The problem isn't that a painful event happened, the problem is that I believed an interpretation, a meaning, a story, about that event that went against my nature. If it goes against my nature, it isn't true.
For example, if I made a power play at work to get more opportunity and experience (which I did), the problem isn't that it was denied (which it was). The problem is the meaning that I ascribed to the event: that I couldn't trust my power and strength, that my needs and desires were wrong, that my very nature was somehow wrong.
A more true interpretation of the event could be that I was unsatisfied in my role, that I needed some new experiences, and that I wasn't going to get them in my vision of how it should be done.
In the process, I was offered the opportunity to explore what my core needs were, and alternate ways of how to get my needs met - just not the particular incarnation that I had requested. I was too scared, too shut down, to express the depth of my needs and truth. To go there. To share the truth in my heart.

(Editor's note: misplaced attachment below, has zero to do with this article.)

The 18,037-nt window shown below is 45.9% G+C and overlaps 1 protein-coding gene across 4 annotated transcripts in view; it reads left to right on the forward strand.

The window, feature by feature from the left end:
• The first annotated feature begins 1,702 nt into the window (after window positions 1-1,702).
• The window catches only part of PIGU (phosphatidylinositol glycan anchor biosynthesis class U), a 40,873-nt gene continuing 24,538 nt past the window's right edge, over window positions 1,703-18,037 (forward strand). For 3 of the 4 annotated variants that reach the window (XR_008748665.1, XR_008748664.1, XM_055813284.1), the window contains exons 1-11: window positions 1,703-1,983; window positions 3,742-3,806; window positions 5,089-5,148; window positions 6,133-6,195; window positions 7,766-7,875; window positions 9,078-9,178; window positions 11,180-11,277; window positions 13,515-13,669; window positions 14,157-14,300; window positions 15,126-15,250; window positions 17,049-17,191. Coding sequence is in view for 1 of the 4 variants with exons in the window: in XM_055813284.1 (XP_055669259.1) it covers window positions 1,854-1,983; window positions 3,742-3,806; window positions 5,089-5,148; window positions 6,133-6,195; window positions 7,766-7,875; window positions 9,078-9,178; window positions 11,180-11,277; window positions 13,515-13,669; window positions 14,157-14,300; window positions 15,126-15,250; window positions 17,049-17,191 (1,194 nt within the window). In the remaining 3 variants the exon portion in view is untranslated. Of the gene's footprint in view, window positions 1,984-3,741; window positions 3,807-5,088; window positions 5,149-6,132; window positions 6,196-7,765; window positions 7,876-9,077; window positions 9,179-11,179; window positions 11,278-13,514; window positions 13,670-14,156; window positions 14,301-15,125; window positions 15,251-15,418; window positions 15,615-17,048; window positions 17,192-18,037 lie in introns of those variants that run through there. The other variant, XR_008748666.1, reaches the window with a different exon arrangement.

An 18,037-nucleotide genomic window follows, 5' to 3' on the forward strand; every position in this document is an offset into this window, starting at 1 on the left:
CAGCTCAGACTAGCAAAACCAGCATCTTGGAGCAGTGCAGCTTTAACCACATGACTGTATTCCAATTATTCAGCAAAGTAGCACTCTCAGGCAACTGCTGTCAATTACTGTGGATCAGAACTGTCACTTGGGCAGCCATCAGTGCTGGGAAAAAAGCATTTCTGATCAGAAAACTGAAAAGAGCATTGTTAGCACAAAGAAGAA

It was going to be done through force, my force, my vision, or not at all.
This created a wall that denied the humanity of all involved. It set in motion years of pain, of mistrust, of tread and re-tread force.
I see that now, and I take complete responsibility for my fear.
I pray to have learned this lesson, and to now choose the courage to speak my truth over the fear employed when using force. Fear is a false sense of courage. It attaches itself to a particular outcome, which removes the inclusion of another's perspective, of an even greater outcome, of magic.
I think my belief in "game faces" and in "being professional," over being human with human needs and emotions, certainly enabled my fear and disabled my humanity. I see that, too.
Norma Van Horn